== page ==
"I am the bread of life. Your fathers did eat manna in the desert, and are dead. This is the bread which cometh down from heaven; that if any man eat of it, he may not die. I am the living bread which came down from heaven. If any man eat of this bread, he shall live for ever; and the bread that I will give, is my flesh, for the life of the world. ... Amen, amen I say unto you: Except you eat the flesh of the Son of man, and drink is blood, you shall not have life in you. He that eateth my flesh, and drinketh my blood, hath everlasting life: and I will raise him up in the last day. For my flesh is meat indeed: and my blood is drink indeed. He that eateth my flesh, and drinketh my blood, abideth in me, and I in him. As the living Father hath sent me, and I live by the Father; so he that eateth me, the same also shall live by me. This is the bread that came down from heaven. Not as your fathers did eat manna, and are dead. He that eateth this bread, shall live forever." [St. John 6:48-52,54-59]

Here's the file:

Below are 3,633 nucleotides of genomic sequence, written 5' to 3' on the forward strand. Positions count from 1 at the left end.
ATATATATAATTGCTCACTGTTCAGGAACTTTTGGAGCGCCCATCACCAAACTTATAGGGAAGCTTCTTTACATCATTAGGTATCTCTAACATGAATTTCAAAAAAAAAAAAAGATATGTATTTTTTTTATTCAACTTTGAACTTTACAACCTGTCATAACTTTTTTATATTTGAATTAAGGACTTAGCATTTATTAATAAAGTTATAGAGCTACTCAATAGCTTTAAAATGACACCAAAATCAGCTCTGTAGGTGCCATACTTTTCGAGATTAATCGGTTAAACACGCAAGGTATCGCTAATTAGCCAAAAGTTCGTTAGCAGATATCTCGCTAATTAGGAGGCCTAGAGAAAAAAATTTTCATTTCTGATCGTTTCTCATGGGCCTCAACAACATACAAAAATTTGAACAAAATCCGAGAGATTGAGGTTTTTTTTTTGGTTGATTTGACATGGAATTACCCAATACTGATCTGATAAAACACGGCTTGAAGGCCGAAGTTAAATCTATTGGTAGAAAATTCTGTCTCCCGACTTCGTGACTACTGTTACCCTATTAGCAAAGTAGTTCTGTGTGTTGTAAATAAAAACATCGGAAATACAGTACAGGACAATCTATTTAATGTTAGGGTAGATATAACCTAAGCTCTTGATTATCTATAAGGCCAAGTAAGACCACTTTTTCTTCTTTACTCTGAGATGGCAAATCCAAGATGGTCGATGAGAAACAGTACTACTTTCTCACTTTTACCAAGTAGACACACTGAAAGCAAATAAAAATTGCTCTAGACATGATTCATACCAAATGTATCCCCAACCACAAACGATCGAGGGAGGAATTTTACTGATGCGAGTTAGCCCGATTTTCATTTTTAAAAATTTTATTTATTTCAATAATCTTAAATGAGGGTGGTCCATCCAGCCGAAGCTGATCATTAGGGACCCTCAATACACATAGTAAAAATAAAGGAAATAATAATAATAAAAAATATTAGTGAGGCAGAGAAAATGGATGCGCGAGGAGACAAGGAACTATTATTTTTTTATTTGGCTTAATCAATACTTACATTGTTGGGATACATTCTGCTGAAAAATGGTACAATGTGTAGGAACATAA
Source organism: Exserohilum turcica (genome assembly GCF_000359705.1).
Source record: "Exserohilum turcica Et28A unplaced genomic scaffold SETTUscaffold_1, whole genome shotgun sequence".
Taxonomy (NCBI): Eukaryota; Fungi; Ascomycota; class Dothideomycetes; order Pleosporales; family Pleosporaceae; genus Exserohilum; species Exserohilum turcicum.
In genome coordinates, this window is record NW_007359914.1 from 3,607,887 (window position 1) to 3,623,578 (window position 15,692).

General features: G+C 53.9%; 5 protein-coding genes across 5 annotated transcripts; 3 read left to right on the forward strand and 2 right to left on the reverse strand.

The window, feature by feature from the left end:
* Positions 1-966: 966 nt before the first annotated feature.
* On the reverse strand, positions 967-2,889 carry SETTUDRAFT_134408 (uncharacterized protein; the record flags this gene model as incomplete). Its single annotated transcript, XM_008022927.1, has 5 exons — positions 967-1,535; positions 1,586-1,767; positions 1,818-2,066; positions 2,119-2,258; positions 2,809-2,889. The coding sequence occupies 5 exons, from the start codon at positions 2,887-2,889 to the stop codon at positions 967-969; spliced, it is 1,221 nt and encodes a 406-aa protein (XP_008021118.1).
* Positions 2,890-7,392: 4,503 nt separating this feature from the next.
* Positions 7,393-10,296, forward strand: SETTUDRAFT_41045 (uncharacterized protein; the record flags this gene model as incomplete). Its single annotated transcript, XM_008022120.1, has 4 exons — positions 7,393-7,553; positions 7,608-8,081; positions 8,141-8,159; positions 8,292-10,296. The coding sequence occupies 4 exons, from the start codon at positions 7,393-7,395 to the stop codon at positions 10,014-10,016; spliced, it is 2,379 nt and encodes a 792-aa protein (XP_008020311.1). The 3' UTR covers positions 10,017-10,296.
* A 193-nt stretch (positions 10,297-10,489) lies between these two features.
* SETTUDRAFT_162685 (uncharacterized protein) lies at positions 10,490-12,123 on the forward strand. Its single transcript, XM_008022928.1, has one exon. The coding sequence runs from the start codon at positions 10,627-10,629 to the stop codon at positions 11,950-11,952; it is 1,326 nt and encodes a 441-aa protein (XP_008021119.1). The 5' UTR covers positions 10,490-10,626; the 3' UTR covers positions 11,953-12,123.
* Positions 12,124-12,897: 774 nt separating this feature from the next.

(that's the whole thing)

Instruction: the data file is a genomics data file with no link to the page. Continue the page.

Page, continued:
For Catholics, Communion isn't merely a symbol of what took place in the upper room the night Jesus was betrayed. Catholics believe that, when the words of consecration are said, Jesus is present in a way which no other faith believes. Catholics believe that Jesus was not Incarnate just to die for us, but to offer Himself to us each day in love, to live in us. Therefore, each day when we approach the altar, we bow. Each time we partake of the Eucharist, we do so humbly. Each song we sing is in praise to Him who is before us. We adorn the altar with flowers and candles, don nice apparel and stay quiet out of respect for the Blessed Sacrament.